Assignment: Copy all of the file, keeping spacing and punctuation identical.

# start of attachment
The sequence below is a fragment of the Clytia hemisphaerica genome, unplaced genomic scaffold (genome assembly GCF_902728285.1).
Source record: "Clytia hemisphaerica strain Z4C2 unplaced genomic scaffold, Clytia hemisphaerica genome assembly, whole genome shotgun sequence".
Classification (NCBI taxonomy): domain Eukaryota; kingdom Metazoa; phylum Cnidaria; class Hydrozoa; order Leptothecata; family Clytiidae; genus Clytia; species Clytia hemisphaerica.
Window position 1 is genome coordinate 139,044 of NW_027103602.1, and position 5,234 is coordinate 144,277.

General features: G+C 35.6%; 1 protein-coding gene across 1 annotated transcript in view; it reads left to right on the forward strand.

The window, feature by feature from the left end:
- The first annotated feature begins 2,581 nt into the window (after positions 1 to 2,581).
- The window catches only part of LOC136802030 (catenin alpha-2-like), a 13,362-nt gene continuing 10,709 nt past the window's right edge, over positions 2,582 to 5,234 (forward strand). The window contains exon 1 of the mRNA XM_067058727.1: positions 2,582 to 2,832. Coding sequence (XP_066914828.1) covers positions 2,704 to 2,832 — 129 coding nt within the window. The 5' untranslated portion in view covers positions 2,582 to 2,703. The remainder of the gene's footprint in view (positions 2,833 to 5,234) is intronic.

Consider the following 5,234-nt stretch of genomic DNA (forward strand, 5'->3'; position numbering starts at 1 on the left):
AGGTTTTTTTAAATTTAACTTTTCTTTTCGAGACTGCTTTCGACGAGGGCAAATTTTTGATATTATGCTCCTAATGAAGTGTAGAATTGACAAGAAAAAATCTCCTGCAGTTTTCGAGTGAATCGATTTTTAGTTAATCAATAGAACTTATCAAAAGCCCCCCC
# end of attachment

The sequence below is a fragment of the Clytia hemisphaerica genome, unplaced genomic scaffold (genome assembly GCF_902728285.1).
Source record: "Clytia hemisphaerica strain Z4C2 unplaced genomic scaffold, Clytia hemisphaerica genome assembly, whole genome shotgun sequence".
Classification (NCBI taxonomy): domain Eukaryota; kingdom Metazoa; phylum Cnidaria; class Hydrozoa; order Leptothecata; family Clytiidae; genus Clytia; species Clytia hemisphaerica.
Window position 1 is genome coordinate 139,044 of NW_027103602.1, and position 5,234 is coordinate 144,277.

General features: G+C 35.6%; 1 protein-coding gene across 1 annotated transcript in view; it reads left to right on the forward strand.

The window, feature by feature from the left end:
- The first annotated feature begins 2,581 nt into the window (after positions 1 to 2,581).
- The window catches only part of LOC136802030 (catenin alpha-2-like), a 13,362-nt gene continuing 10,709 nt past the window's right edge, over positions 2,582 to 5,234 (forward strand). The window contains exon 1 of the mRNA XM_067058727.1: positions 2,582 to 2,832. Coding sequence (XP_066914828.1) covers positions 2,704 to 2,832 — 129 coding nt within the window. The 5' untranslated portion in view covers positions 2,582 to 2,703. The remainder of the gene's footprint in view (positions 2,833 to 5,234) is intronic.

Consider the following 5,234-nt stretch of genomic DNA (forward strand, 5'->3'; position numbering starts at 1 on the left):
AGGTTTTTTTAAATTTAACTTTTCTTTTCGAGACTGCTTTCGACGAGGGCAAATTTTTGATATTATGCTCCTAATGAAGTGTAGAATTGACAAGAAAAAATCTCCTGCAGTTTTCGAGTGAATCGATTTTTAGTTAATCAATAGAACTTATCAAAAGCCCCCCC